Before leaving Prague he had begun a cycle of six symphonic poems, called Má vlast ("My Fatherland"), and had completed the first two, Vyšehrad and Vltava, which had both been performed in Prague during 1875. In Jabkenice Smetana composed four more movements, the complete cycle being first performed on 5 November 1882 under the baton of Adolf Čech.  After the first performance of the complete Má vlast cycle in November:
"Everyone rose to his feet and the same storm of unending applause was repeated after each of the six parts ... At the end of Blaník [the final part] the audience was beside itself and the people could not bring themselves to take leave of the composer."

In his last decade Smetana composed three substantial piano cycles. The first, from 1875, was entitled Dreams. It was dedicated to former pupils of Smetana's, who had raised funds to cover medical expenses.  Other major works composed in these years included the E minor String Quartet, From My Life.

Smetana's last major piano works were the two Czech Dances cycles of 1877 and 1879. The first of these had the purpose, as Smetana explained to his publisher, of "idealising the polka, as Chopin in his day did with the mazurka." The second cycle is a medley of dances, each given a specific title so that people would know "...which dances with real names we Czechs have."


Barbora Smetana, mother of Bedřich

Bedřich Smetana was born as Friedrich Smetana on 2 March 1824, in Litomyšl, east of Prague near the traditional border between Bohemia and Moravia, then provinces of the Habsburg Empire. He was the third child, and first son, of František Smetana and his third wife Barbora Lynková; he and Barbora had ten more children, of whom seven reached adulthood. František had initially learned the trade of a brewer, and had acquired moderate wealth during the Napoleonic Wars by supplying clothing and provisions to the French Army.

František had a natural gift for music and played in a string quartet. Bedřich was introduced to music by his father and in October 1830, at the age of six, gave his first public performance. In 1831, the family moved to Jindřichův Hradec in the south of Bohemia. Here, Smetana attended the local elementary school and later the gymnasium. He also studied violin and piano, and began composing simple pieces.

In 1835, František retired to a farm in the south-eastern region of Bohemia. There being no suitable local school, Smetana was sent to the gymnasium at Jihlava, where he was homesick and unable to study. He then transferred to the Premonstratensian school at Německý Brod, where he was happier and made good progress.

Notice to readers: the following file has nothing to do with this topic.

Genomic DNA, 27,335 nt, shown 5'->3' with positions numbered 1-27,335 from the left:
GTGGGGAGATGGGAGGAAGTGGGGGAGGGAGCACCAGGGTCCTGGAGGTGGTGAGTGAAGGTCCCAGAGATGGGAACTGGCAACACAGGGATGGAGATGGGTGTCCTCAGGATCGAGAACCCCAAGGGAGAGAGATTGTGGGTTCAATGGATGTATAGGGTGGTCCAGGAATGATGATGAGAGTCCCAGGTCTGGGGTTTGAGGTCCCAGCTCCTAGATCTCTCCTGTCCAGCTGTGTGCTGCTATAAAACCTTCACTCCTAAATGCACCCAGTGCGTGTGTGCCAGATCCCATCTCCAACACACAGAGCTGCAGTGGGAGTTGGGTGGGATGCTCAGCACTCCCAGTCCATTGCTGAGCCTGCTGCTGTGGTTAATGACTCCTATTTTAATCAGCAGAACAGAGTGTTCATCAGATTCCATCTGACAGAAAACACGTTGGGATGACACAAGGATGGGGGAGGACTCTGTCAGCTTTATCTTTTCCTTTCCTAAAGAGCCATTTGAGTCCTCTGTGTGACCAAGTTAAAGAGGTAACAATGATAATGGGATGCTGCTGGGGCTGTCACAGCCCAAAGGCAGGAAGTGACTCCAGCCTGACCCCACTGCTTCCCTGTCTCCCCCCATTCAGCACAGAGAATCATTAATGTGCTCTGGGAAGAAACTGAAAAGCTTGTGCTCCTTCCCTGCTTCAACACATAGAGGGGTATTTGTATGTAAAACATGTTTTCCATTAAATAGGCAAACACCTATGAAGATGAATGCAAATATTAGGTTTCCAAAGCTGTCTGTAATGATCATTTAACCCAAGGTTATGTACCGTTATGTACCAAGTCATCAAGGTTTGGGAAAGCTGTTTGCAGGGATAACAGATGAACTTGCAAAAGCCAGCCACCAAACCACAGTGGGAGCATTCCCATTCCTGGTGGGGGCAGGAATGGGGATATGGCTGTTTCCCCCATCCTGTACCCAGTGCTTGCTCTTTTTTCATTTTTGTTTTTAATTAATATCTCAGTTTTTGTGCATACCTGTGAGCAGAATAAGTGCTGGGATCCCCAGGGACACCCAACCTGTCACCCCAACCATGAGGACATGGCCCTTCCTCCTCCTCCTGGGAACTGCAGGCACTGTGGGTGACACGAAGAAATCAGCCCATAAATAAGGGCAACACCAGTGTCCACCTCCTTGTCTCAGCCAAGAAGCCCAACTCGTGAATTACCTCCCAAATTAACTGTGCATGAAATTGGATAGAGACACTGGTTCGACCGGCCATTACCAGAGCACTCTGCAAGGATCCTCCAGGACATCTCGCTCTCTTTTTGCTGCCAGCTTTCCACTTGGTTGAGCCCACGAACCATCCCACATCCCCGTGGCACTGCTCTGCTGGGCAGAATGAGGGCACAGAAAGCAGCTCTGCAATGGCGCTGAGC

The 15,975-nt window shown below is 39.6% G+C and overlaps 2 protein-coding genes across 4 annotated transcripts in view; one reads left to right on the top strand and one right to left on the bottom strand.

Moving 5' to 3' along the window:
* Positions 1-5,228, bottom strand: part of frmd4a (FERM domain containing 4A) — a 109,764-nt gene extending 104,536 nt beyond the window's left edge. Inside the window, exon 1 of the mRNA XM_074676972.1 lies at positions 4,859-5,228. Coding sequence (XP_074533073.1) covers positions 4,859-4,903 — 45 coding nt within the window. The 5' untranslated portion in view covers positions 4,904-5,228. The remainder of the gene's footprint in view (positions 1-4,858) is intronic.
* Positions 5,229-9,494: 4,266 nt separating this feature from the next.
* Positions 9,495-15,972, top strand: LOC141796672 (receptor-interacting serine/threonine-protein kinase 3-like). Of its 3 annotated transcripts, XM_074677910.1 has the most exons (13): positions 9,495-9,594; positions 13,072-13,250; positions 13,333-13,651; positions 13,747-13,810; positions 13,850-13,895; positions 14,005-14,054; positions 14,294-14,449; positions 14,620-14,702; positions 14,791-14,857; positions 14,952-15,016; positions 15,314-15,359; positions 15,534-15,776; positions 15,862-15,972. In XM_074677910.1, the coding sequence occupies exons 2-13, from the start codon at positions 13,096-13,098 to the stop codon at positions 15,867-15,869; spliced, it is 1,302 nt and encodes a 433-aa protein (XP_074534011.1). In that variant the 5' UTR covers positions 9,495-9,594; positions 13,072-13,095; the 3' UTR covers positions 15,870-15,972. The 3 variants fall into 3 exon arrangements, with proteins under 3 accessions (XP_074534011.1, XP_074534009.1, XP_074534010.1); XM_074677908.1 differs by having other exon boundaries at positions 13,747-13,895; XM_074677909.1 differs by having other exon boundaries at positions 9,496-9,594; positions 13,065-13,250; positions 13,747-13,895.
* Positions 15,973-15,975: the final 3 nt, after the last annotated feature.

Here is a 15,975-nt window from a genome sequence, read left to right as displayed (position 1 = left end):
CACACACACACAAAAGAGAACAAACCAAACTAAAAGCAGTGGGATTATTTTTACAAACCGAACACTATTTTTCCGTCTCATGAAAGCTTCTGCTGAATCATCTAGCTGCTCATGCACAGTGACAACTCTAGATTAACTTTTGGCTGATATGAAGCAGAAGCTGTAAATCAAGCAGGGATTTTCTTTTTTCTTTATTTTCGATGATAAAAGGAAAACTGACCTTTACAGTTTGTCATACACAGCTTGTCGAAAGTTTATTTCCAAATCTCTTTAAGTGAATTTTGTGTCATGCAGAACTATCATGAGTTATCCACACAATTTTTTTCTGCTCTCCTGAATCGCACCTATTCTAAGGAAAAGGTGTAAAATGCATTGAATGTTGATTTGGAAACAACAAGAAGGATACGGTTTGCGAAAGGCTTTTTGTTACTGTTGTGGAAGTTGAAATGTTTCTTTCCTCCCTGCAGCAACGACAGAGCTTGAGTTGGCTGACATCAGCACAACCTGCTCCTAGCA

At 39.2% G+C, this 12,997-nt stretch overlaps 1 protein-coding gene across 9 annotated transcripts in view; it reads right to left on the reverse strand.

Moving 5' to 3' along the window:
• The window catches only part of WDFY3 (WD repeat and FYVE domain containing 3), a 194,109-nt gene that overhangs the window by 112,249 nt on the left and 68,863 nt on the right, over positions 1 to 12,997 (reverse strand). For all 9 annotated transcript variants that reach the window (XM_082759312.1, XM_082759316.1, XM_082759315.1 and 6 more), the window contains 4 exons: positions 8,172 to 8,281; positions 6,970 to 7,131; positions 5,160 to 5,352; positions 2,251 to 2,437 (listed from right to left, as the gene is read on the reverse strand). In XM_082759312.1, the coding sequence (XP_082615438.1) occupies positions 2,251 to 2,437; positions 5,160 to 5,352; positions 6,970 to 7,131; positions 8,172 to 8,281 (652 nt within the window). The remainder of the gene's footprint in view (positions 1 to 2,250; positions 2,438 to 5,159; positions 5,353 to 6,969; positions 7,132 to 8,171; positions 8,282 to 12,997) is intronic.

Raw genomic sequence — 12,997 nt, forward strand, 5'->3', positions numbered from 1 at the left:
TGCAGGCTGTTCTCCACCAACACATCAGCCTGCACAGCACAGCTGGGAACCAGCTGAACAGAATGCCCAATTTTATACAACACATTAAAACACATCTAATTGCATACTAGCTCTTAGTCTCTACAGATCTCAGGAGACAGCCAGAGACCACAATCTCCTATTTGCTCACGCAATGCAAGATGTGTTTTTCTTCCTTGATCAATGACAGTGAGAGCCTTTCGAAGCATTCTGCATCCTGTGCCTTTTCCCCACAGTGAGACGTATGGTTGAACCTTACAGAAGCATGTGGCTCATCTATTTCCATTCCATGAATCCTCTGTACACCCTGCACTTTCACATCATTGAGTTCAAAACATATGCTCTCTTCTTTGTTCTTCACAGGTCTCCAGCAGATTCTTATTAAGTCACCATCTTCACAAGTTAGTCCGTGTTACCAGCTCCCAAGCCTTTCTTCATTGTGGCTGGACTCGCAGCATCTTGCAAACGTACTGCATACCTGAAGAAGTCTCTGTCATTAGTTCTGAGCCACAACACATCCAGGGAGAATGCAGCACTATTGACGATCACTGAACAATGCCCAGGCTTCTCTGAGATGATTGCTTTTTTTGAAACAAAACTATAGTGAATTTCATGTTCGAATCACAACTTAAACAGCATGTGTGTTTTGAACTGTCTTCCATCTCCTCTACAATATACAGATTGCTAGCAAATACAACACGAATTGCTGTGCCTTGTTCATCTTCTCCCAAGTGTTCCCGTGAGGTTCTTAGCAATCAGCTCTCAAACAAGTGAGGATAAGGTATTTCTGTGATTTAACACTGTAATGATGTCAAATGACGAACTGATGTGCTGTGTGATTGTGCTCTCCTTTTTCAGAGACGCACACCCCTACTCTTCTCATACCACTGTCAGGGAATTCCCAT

With František's approval, he enrolled at Prague's Academic Grammar School under Josef Jungmann, a distinguished poet and linguist who was a leading figure in the movement for Czech national revival.  Smetana arrived in Prague in the autumn of 1839. However, ‘finding Jungmann's school uncongenial’ he soon began missing classes. He attended concerts, visited the opera, listened to military bands and joined an amateur string quartet for whom he composed simple pieces. However, the Prague idyll ended when František discovered his son's truancy, and removed him from the city. Smetana was placed temporarily with his uncle in Nové Město, where he enjoyed a brief romance with his cousin Louisa.

Kateřina Kolářová

An older cousin, Josef Smetana, a teacher at the Premonstratensian School in Plzeň (Pilsen), then offered to supervise the boy's remaining schooling, and in the summer of 1840 Smetana departed for Plzeň. He remained there until he completed his schooling in 1843. His skills as a pianist were in great demand at the town's many soirées, and he enjoyed a hectic social life. This included a number of romances, the most important of which was with Kateřina Kolářová, whom he had known briefly in his early childhood. Smetana was entirely captivated with her, writing in his journal: "When I am not with her I am sitting on hot coals and have no peace".

In August 1843, Smetana departed for Prague and was introduced by Kateřina Kolářová's mother to Josef Proksch, head of the Prague Music Institute – where Kateřina was now studying. In January 1844 Proksch agreed to take Smetana as a pupil, and at the same time, he secured an appointment as music teacher to the family of a nobleman, Count Thun.